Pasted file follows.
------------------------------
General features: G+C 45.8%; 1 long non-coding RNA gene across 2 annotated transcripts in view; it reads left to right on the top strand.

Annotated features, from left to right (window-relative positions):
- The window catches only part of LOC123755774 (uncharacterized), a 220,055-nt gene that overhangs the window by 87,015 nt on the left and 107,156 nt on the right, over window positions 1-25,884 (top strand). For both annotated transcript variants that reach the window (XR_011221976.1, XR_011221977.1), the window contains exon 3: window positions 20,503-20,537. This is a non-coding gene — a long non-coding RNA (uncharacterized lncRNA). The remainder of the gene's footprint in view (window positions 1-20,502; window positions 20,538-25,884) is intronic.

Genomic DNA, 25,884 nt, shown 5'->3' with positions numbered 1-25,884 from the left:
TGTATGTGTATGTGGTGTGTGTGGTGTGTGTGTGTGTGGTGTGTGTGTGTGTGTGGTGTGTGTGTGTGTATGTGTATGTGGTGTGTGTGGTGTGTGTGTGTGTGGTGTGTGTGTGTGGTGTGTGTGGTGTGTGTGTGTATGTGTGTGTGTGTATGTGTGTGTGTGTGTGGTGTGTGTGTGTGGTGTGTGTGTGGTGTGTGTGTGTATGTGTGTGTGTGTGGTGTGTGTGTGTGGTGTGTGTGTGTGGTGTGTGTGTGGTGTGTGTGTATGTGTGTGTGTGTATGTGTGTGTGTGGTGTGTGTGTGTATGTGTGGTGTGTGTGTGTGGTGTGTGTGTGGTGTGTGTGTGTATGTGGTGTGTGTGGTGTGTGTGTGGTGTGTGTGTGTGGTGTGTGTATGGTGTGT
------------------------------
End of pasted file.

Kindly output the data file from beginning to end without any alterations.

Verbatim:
General features: G+C 45.8%; 1 long non-coding RNA gene across 2 annotated transcripts in view; it reads left to right on the top strand.

Annotated features, from left to right (window-relative positions):
- The window catches only part of LOC123755774 (uncharacterized), a 220,055-nt gene that overhangs the window by 87,015 nt on the left and 107,156 nt on the right, over window positions 1-25,884 (top strand). For both annotated transcript variants that reach the window (XR_011221976.1, XR_011221977.1), the window contains exon 3: window positions 20,503-20,537. This is a non-coding gene — a long non-coding RNA (uncharacterized lncRNA). The remainder of the gene's footprint in view (window positions 1-20,502; window positions 20,538-25,884) is intronic.

Genomic DNA, 25,884 nt, shown 5'->3' with positions numbered 1-25,884 from the left:
TGTATGTGTATGTGGTGTGTGTGGTGTGTGTGTGTGTGGTGTGTGTGTGTGTGTGGTGTGTGTGTGTGTATGTGTATGTGGTGTGTGTGGTGTGTGTGTGTGTGGTGTGTGTGTGTGGTGTGTGTGGTGTGTGTGTGTATGTGTGTGTGTGTATGTGTGTGTGTGTGTGGTGTGTGTGTGTGGTGTGTGTGTGGTGTGTGTGTGTATGTGTGTGTGTGTGGTGTGTGTGTGTGGTGTGTGTGTGTGGTGTGTGTGTGGTGTGTGTGTATGTGTGTGTGTGTATGTGTGTGTGTGGTGTGTGTGTGTATGTGTGGTGTGTGTGTGTGGTGTGTGTGTGGTGTGTGTGTGTATGTGGTGTGTGTGGTGTGTGTGTGGTGTGTGTGTGTGGTGTGTGTATGGTGTGT